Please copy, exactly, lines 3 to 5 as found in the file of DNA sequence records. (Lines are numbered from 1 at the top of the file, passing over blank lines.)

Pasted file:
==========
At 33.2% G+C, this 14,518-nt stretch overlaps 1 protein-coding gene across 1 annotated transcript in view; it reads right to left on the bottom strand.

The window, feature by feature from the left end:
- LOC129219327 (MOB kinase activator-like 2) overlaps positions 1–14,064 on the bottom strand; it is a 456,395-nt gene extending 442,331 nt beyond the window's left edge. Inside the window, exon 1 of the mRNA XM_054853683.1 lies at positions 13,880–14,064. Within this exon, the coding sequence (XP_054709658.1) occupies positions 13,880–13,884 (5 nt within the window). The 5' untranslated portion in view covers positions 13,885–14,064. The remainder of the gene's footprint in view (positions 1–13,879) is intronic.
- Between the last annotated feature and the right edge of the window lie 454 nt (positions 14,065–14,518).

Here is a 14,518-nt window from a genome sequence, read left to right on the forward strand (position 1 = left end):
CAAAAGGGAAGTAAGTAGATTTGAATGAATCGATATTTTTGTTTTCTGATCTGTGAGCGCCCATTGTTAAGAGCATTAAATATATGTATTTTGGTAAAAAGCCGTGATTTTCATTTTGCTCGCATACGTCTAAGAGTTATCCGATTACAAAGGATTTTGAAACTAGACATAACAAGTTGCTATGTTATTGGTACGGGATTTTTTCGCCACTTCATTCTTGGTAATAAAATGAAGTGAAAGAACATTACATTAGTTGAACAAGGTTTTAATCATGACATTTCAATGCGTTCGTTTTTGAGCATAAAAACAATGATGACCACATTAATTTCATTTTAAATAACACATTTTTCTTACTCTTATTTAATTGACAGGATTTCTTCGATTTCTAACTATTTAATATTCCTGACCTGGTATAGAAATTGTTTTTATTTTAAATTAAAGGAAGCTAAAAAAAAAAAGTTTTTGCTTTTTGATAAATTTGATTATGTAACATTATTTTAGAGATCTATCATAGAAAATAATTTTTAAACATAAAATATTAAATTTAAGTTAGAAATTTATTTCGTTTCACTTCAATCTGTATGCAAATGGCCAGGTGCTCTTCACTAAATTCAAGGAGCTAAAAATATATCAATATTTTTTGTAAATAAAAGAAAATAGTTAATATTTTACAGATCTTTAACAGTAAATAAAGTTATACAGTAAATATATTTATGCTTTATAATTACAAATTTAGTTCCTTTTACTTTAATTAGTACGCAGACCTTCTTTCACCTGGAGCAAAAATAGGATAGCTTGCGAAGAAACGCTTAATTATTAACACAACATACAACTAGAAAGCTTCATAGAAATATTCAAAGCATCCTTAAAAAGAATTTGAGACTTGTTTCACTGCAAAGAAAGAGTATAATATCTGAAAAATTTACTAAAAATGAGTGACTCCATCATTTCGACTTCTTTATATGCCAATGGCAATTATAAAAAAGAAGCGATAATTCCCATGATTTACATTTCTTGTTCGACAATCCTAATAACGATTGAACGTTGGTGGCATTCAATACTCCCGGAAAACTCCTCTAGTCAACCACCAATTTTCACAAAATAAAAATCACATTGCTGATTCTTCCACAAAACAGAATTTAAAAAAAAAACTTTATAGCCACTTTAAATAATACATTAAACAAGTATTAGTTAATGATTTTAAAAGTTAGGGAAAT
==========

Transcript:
- LOC129219327 (MOB kinase activator-like 2) overlaps positions 1–14,064 on the bottom strand; it is a 456,395-nt gene extending 442,331 nt beyond the window's left edge. Inside the window, exon 1 of the mRNA XM_054853683.1 lies at positions 13,880–14,064. Within this exon, the coding sequence (XP_054709658.1) occupies positions 13,880–13,884 (5 nt within the window). The 5' untranslated portion in view covers positions 13,885–14,064. The remainder of the gene's footprint in view (positions 1–13,879) is intronic.
- Between the last annotated feature and the right edge of the window lie 454 nt (positions 14,065–14,518).

Here is a 14,518-nt window from a genome sequence, read left to right on the forward strand (position 1 = left end):